When SUPER Isn't

Damian Conway's Object Oriented Perl improved my programming more than any other book, when I first returned to programming. By the time I joined the Perl Renaissance, I'd learned more about how Perl 5 worked and how to think about approaching problems from Damian's book and my own experiments based on his writings.

Perl 5's default object system is deliberately minimal. It's the combination of two existing ideas introduced in Perl 5 (references and packages) with a method dispatch system. It's very clever in its minimalism; it enforces very little and almost never precludes people from using it to provide more powerful -- or merely different -- object systems.

It's not easy to make a minimal system that flexible.

Unfortunately, there are a couple of warts. It's common knowledge that the default Perl 5 object system is a little bit too minimal. Flexibility is good, but more people benefit from good defaults they only have to change when they're doing something special.

Most of the other problems I have with the basic Perl 5 object system come directly from its influence: Python. I laugh (yes, a sardonic laugh) every time a Python advocate says that Perl 5's object system is a bolted on hack, because Python has many of the same design problems. Yet I digress.

One design decision which Perl 5 stole wholeheartedly from Python is the idea that methods are just subroutines invoked as methods. Python's has first-class functions and allows you to install them in namespaces with simple assignment:

class Foo:
    def bar(self)
        print "I'm in bar!"

    baz = bar

def main():
    foo = Foo()
    foo.bar()
    foo.baz()

main()

This is not the place to debate the relative merits of Python versus Perl 5 syntax for doing so, but Perl 5 allows something very similar. You can import() methods into classes. The Why of Perl Roles explains why this is important.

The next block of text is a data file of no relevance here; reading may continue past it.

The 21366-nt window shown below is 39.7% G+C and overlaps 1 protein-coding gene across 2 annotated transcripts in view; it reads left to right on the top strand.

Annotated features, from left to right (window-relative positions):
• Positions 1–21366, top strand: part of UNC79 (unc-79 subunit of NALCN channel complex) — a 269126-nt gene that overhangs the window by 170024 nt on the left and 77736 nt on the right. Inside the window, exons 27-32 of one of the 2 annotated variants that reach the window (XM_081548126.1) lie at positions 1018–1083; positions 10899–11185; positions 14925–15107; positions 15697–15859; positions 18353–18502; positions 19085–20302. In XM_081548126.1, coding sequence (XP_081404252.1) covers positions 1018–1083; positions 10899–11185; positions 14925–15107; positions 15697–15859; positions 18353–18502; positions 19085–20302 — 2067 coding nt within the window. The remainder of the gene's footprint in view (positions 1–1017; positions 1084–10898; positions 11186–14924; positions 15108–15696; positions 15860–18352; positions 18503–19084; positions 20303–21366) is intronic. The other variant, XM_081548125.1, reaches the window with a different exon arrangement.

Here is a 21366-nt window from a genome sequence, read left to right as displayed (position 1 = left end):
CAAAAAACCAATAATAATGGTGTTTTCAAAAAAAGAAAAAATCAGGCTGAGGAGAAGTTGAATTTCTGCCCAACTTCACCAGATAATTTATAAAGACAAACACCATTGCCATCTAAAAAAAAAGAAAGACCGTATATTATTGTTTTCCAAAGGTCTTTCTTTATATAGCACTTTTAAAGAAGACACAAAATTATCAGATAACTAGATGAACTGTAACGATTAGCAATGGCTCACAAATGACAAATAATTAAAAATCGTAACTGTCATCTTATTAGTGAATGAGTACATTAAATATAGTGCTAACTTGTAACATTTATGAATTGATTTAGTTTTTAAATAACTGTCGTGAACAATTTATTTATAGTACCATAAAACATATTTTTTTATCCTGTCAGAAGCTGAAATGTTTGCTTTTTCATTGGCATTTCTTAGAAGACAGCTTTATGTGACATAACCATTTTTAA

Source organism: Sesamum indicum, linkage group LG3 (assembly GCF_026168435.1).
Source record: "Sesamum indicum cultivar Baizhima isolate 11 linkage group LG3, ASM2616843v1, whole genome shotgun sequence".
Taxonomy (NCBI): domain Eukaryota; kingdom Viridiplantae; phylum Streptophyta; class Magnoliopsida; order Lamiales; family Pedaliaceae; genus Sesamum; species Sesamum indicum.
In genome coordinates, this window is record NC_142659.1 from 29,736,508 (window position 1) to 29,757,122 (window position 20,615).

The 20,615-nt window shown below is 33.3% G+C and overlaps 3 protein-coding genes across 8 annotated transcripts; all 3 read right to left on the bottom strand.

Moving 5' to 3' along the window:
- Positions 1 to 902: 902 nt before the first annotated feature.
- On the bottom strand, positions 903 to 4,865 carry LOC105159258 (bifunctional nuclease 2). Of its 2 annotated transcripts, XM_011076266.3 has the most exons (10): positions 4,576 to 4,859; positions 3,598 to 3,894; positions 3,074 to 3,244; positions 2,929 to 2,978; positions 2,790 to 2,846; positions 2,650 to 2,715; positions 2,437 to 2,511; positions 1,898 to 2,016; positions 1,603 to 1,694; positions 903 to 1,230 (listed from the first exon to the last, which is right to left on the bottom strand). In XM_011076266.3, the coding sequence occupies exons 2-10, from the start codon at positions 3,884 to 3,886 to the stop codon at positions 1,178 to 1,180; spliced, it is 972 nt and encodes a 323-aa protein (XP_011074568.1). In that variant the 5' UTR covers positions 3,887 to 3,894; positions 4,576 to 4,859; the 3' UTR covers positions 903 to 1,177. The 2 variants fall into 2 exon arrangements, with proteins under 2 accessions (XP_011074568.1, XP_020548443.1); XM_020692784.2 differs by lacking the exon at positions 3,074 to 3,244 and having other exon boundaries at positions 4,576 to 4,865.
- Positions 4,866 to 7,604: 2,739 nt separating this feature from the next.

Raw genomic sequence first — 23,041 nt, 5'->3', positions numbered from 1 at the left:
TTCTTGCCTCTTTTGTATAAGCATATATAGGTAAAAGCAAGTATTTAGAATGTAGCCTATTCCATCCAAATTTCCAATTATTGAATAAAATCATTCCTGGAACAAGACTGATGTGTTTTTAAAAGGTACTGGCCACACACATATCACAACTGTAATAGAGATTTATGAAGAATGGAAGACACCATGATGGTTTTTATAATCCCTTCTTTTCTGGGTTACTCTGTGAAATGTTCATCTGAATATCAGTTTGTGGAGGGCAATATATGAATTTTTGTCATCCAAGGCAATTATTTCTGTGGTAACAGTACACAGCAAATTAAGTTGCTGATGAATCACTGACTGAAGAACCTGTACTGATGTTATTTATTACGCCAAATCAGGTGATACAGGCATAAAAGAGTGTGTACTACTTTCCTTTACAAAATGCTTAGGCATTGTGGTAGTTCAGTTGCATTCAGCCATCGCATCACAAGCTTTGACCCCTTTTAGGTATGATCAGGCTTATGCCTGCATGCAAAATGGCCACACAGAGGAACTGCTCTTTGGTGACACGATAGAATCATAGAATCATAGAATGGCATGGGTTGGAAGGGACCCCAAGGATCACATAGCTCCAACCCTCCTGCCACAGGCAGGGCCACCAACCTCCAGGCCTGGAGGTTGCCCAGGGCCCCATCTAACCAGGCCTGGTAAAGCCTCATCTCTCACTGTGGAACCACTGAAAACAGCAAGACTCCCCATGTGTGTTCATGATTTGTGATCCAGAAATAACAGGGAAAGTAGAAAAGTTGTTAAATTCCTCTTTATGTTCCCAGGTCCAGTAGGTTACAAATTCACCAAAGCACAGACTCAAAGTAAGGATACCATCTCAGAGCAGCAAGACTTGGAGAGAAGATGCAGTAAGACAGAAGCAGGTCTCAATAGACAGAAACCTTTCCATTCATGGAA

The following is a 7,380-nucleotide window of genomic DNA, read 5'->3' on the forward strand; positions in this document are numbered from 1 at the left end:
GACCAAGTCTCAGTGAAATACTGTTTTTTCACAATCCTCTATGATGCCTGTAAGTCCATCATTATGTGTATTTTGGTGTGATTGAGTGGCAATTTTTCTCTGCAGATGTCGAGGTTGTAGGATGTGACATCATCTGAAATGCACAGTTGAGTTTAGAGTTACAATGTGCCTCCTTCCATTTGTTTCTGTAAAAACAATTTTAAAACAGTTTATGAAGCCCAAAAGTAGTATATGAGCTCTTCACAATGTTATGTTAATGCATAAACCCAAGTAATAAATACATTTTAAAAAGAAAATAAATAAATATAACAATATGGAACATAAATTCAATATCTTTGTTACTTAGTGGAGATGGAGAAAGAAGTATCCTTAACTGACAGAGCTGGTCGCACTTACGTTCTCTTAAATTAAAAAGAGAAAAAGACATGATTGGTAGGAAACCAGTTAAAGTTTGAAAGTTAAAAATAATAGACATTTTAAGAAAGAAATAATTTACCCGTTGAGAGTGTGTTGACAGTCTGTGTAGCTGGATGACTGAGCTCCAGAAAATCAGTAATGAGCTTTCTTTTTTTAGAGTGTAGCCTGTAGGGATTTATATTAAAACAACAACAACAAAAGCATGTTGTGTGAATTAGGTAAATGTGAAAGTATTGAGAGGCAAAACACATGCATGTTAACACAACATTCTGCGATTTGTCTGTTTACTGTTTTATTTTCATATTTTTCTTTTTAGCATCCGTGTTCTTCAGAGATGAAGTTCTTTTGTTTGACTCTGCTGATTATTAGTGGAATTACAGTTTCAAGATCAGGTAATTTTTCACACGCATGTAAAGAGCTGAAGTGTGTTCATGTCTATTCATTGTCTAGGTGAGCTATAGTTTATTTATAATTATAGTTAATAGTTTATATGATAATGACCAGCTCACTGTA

For the most part it works. Unfortunately, when it doesn't work, it really doesn't work.

Super Fragile Explodealicious

Consider a silly example:

package Foo;

use Modern::Perl;

sub new { bless {}, shift }
sub foo { say shift . '->foo()' }

Now subclass it:

package Bar;

use base 'Foo';

You can successfully instantiate a Bar object and call foo() on it:

Bar->new()->foo();

What happens if Bar needs to get a method from a role? Here's a Baz package which (manually) imports a foo() method into the calling class. This method emits an informative message, then redispatches to the parent method:

package Baz;

use Modern::Perl;

sub import
{
    my $caller = caller();
    no strict 'refs';
    *{ $caller . '::foo' } = \&foo;
}

sub foo
{
    my $self = shift;
    say "foo() in Baz role!";
    $self->SUPER::foo( @_ );
}

Unfortunately, now you can't call the foo() method on Baz objects anymore:

foo() in Baz role!
Can't locate object method "foo" via package "Baz" at ... 

Insufficient Dynamicity

This error message makes little sense. The foo() method within the Baz package generates this error.

The problem is how the SUPER:: method selector works in Perl 5.

When the Perl 5 compiler encounters a function, it stores compile-time information in the internal data structure which represents functions. This CV, or Code Value, contains a pointer to the package to which the function belongs.

At runtime, the SUPER:: method redispatch looks at the package into which Perl 5 compiled the current method, then looks in its list of parent classes to figure out which method to call next.

You can see the problem. This behavior is, I believe, largely an artifact of a particular implementation -- likely the intersection of several sensible design decisions which combined to produce an unfortunate corner case.

Unfortunately, this behavior is unlikely to change anytime soon in Perl 5 (no matter how broken a feature, you can't argue a non-existence proof for code no one can see). The correct behavior is to redispatch based on the current class of the invocant. This is what the SUPER module from the CPAN does instead.

Note that Moose solves this problem in a similar way.

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About this Entry

This page contains a single entry by chromatic published on September 4, 2009 4:45 PM.

"Developer versus Distributor" is Not Even Wrong was the previous entry in this blog.

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